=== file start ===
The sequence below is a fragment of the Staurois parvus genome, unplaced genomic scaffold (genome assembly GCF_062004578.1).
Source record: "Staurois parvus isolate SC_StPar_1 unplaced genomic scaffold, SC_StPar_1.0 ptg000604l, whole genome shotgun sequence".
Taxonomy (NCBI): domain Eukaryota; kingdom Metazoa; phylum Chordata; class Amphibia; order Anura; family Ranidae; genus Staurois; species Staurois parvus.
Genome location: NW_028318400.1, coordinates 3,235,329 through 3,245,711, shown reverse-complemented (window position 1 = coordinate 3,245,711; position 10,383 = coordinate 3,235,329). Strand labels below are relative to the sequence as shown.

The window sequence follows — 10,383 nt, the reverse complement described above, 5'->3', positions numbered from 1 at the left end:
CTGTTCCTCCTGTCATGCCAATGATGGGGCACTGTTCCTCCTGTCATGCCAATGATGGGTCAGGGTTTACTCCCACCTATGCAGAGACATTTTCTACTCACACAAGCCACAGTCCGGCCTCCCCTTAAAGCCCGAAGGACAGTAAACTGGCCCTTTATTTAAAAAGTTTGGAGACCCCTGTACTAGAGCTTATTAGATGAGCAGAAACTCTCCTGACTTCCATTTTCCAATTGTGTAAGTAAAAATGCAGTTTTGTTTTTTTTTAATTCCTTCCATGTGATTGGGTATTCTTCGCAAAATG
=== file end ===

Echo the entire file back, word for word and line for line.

The sequence below is a fragment of the Staurois parvus genome, unplaced genomic scaffold (genome assembly GCF_062004578.1).
Source record: "Staurois parvus isolate SC_StPar_1 unplaced genomic scaffold, SC_StPar_1.0 ptg000604l, whole genome shotgun sequence".
Taxonomy (NCBI): domain Eukaryota; kingdom Metazoa; phylum Chordata; class Amphibia; order Anura; family Ranidae; genus Staurois; species Staurois parvus.
Genome location: NW_028318400.1, coordinates 3,235,329 through 3,245,711, shown reverse-complemented (window position 1 = coordinate 3,245,711; position 10,383 = coordinate 3,235,329). Strand labels below are relative to the sequence as shown.

The window sequence follows — 10,383 nt, the reverse complement described above, 5'->3', positions numbered from 1 at the left end:
CTGTTCCTCCTGTCATGCCAATGATGGGGCACTGTTCCTCCTGTCATGCCAATGATGGGTCAGGGTTTACTCCCACCTATGCAGAGACATTTTCTACTCACACAAGCCACAGTCCGGCCTCCCCTTAAAGCCCGAAGGACAGTAAACTGGCCCTTTATTTAAAAAGTTTGGAGACCCCTGTACTAGAGCTTATTAGATGAGCAGAAACTCTCCTGACTTCCATTTTCCAATTGTGTAAGTAAAAATGCAGTTTTGTTTTTTTTTAATTCCTTCCATGTGATTGGGTATTCTTCGCAAAATG